National Botanic Garden of Wales - Carmarthenshire

The National Botanic Garden of Wales has been the recipient of many awards since it opened its doors in the Millennium year. Not only is it the most visited garden in wales, but it has also been recognised as the most romantic, as well as the number one ‘Wonder of Wales’. This said, though it lacks the maturity of some of the other gardens on this list, it has enough innovation and creativity to more than compensate.  The garden incorporates 560 acres of countryside, that is a joy to wander around, but it has a much more educational element as well, running classes year-round on everything from evolution to the role of plants in scientific research.

On the subject of accessibility, Steffan John believes the success of the garden is within the original plans as well as the variety of services they offer to their visitors with limited mobility: “The garden has been designed to be accessible to all visitors whatever their ability.

“The garden offers a daily shuttle buggy service where our volunteer buggy drivers transport those with limited mobility from the garden’s main entrance (Gatehouse) to either the Great Glasshouse, the Stable Block where our Seasons Restaurant, gift shop and gallery are located, or other areas of the garden.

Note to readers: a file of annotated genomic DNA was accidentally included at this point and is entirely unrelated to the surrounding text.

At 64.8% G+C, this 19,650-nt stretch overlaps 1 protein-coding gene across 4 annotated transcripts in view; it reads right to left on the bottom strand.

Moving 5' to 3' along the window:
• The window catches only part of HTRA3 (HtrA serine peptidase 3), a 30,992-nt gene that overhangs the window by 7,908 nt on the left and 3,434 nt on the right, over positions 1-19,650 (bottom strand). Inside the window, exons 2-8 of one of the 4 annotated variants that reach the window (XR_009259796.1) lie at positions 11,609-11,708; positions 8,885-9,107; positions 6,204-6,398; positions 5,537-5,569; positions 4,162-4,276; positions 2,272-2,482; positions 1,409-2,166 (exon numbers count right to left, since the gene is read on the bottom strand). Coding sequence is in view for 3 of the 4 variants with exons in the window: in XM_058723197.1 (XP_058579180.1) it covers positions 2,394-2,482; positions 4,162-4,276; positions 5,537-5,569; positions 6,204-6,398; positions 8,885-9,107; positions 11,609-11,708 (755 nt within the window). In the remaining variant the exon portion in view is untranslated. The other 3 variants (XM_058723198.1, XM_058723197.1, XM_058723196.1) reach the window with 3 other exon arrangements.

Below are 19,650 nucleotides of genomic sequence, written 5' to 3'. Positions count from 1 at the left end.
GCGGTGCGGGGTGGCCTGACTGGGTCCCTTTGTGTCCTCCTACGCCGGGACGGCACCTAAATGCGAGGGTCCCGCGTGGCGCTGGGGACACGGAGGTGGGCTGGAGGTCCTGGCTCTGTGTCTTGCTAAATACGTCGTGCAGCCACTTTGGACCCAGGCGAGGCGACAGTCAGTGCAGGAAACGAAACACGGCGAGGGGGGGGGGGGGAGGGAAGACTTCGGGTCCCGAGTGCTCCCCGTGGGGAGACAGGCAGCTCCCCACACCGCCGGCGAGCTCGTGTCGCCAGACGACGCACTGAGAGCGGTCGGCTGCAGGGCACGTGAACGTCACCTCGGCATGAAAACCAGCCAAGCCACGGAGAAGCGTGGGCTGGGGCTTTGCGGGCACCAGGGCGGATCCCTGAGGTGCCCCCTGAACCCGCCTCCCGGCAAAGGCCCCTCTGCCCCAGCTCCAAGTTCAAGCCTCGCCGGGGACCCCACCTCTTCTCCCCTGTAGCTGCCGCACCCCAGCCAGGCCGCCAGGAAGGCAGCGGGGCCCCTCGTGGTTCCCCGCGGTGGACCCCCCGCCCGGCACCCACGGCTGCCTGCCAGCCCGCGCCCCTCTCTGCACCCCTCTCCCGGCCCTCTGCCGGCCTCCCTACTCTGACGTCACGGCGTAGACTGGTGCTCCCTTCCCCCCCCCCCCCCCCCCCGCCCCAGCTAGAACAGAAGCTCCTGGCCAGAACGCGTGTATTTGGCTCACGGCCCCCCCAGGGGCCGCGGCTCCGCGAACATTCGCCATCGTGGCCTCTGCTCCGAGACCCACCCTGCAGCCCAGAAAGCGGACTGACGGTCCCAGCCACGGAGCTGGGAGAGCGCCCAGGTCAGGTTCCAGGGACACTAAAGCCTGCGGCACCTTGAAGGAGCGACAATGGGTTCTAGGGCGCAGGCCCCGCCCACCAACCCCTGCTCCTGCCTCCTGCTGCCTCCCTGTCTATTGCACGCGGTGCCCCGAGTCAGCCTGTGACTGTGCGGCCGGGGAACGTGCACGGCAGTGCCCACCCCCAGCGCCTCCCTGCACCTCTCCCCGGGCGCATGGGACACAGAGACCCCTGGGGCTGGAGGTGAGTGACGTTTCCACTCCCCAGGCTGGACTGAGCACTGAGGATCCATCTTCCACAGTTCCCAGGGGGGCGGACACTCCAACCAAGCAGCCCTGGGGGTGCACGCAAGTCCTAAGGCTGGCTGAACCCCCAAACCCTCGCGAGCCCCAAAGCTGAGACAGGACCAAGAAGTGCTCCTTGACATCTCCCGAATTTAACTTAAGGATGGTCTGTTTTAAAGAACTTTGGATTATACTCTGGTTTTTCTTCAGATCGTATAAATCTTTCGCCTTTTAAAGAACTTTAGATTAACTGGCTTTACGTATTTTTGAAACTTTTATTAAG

Visitors with limited mobility can also hire mobility scooters, which enable them to drive themselves around the garden, these are available to hire for £6 for the day from the main entrance.  We also have manual wheelchairs available to borrow from the main entrance which are free of charge to use.

The garden was one of Wales’ main Millennium projects and accessibility was a key factor in its design, with all paths within the formal garden area being wheelchair and mobility scooter friendly.”

Sissinghurst Castle Garden- Kent

Sissinghurst Castle Gardens have a history of both romance and literature. Though only five acres, the garden was created by Vita Sackville-West, a poet and gardening writer. Though Vita was on the fringes of the Bloomsbury group, both her own fame (and that of Sissinghurst) came from her weekly columns in The Observer.

The garden is laid out in a series of room that each have a different theme or feeling. The privacy of tall hedges continue the secluded feeling while also allowing vistas into the next room that draw you on a tantalising journey through the grounds.

Vicky Bray from Sissinghurst’s business support team divulged: “A lot of the estate is accessible, without steps or steep slopes. Designated disabled parking is within the main car park and drop-off points for the mobility buggy are from the car park to visitor reception and the shop. An adapted toilet is accessible on level ground at visitor reception and via a ramp at the restaurant Assistance dogs are welcome and should a visitor require additional help a member of the team will be happy to assist.” 

Image Credit: DiliffSteve FarehamSMJ, National Botanic Garden of Wales, Oast House Archive